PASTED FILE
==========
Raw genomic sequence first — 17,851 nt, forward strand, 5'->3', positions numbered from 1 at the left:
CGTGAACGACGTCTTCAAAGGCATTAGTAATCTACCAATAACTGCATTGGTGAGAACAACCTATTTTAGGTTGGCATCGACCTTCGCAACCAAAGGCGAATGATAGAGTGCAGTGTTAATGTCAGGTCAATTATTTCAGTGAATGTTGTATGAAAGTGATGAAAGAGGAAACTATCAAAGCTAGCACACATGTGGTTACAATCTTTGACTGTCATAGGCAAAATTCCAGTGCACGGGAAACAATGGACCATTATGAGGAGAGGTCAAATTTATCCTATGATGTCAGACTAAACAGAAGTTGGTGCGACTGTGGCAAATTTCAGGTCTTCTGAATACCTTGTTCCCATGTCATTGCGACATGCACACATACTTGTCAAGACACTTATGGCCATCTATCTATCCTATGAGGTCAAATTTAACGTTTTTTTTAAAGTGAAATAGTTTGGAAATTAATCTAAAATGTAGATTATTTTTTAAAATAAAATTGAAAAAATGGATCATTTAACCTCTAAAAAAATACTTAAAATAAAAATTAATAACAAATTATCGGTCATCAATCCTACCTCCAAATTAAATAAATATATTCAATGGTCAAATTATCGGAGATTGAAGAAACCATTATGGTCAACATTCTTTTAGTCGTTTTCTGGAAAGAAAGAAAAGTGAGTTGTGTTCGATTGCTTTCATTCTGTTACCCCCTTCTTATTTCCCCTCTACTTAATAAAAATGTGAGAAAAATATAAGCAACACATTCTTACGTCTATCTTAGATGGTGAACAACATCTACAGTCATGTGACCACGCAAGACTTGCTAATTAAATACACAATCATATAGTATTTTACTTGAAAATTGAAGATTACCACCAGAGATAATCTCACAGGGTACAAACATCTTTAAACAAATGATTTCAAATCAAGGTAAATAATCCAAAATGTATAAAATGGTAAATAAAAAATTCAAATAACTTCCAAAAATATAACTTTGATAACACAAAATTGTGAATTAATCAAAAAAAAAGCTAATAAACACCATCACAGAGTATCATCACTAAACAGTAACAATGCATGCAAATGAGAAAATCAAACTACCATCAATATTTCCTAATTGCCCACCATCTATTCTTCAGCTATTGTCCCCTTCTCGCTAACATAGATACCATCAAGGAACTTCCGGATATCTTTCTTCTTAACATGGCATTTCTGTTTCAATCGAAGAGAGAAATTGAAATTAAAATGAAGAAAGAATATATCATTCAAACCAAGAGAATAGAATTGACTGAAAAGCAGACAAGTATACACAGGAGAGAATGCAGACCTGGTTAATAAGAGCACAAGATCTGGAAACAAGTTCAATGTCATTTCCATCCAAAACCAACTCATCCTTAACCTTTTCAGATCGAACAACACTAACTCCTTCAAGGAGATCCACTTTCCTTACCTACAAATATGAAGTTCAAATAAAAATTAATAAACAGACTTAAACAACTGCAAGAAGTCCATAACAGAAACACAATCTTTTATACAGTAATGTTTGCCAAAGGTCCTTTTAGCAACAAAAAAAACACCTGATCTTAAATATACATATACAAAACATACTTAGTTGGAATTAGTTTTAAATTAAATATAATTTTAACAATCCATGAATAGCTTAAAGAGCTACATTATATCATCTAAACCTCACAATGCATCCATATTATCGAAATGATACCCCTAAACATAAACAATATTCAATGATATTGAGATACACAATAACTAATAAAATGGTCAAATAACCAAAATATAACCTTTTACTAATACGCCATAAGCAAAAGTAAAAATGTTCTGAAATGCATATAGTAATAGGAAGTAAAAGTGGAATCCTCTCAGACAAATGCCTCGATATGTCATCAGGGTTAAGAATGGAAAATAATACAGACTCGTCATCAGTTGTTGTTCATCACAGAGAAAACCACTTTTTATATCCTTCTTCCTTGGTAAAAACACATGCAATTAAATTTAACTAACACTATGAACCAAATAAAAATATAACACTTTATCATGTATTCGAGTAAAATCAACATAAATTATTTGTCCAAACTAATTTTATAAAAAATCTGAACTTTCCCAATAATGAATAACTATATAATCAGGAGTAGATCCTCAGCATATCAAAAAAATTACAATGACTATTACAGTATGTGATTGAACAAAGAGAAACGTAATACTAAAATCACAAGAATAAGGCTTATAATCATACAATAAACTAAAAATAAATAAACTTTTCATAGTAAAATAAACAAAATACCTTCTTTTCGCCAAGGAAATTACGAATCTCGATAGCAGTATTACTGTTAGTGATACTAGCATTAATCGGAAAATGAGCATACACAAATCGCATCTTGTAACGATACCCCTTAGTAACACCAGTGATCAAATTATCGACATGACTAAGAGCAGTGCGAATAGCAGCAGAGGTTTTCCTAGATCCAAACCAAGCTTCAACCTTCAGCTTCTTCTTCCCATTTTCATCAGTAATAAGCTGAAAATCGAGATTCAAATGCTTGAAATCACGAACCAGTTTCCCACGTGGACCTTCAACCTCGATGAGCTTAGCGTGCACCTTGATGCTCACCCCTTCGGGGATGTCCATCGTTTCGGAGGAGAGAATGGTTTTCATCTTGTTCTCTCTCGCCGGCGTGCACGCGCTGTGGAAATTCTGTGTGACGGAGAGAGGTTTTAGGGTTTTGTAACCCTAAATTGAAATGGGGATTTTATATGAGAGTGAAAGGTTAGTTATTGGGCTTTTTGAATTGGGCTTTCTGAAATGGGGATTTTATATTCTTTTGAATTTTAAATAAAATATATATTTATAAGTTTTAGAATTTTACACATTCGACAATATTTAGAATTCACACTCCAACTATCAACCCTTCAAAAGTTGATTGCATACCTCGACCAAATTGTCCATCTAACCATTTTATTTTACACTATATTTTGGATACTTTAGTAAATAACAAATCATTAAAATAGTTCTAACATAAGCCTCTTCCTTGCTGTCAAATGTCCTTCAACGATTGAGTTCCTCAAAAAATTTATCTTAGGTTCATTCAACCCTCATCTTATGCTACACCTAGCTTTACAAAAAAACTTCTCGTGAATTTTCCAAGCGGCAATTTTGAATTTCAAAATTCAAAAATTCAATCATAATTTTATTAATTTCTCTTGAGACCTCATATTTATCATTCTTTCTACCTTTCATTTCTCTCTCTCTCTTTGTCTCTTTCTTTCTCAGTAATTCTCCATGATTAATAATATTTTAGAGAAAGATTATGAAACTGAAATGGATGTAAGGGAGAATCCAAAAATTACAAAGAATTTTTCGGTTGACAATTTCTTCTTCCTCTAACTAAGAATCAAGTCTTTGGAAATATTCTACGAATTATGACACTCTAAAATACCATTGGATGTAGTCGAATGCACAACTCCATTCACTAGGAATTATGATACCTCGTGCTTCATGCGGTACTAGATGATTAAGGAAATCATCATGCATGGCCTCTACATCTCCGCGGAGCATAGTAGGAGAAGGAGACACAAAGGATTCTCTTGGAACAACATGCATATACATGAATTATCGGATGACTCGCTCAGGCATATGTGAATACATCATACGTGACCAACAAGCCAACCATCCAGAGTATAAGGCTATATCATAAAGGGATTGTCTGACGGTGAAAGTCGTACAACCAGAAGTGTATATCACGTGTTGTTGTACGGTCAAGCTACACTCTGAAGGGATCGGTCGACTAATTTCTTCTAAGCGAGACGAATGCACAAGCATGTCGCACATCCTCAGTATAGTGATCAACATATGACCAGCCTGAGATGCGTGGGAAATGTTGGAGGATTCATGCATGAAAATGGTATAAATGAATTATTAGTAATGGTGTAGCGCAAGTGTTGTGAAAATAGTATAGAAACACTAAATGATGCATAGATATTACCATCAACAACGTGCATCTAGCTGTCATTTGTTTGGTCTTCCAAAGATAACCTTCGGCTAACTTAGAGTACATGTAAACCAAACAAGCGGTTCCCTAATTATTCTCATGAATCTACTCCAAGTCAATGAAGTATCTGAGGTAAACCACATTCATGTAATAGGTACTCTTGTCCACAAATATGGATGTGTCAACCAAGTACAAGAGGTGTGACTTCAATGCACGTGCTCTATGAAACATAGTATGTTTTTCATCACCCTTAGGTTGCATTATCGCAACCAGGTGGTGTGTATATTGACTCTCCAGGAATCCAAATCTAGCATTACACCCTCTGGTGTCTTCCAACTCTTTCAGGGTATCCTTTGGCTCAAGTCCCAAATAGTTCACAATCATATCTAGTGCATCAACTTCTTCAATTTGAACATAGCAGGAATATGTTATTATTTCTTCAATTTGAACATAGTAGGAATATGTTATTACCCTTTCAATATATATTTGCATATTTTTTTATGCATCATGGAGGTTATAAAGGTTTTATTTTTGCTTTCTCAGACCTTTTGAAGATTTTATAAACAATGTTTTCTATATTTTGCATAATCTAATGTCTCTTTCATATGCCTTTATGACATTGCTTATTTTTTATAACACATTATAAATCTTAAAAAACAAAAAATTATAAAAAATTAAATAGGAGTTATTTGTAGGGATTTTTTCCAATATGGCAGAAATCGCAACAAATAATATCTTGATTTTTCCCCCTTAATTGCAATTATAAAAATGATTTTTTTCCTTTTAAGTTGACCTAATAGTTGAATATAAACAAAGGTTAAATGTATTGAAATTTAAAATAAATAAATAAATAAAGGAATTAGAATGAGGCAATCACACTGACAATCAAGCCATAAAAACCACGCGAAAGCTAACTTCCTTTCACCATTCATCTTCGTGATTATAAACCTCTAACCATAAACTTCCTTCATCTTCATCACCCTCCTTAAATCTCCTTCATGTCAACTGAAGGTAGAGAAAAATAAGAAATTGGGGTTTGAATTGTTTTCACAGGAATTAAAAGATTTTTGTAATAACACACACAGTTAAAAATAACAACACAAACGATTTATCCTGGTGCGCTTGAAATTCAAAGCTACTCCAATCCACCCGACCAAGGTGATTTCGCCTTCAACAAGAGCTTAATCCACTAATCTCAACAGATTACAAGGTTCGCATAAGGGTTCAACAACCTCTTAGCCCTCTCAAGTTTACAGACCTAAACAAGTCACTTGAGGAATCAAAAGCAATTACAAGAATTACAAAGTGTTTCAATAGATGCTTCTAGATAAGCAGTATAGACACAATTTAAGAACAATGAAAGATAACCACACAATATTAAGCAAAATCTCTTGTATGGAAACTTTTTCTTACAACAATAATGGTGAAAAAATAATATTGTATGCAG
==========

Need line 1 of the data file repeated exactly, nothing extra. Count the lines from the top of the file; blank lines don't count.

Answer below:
Raw genomic sequence first — 17,851 nt, forward strand, 5'->3', positions numbered from 1 at the left: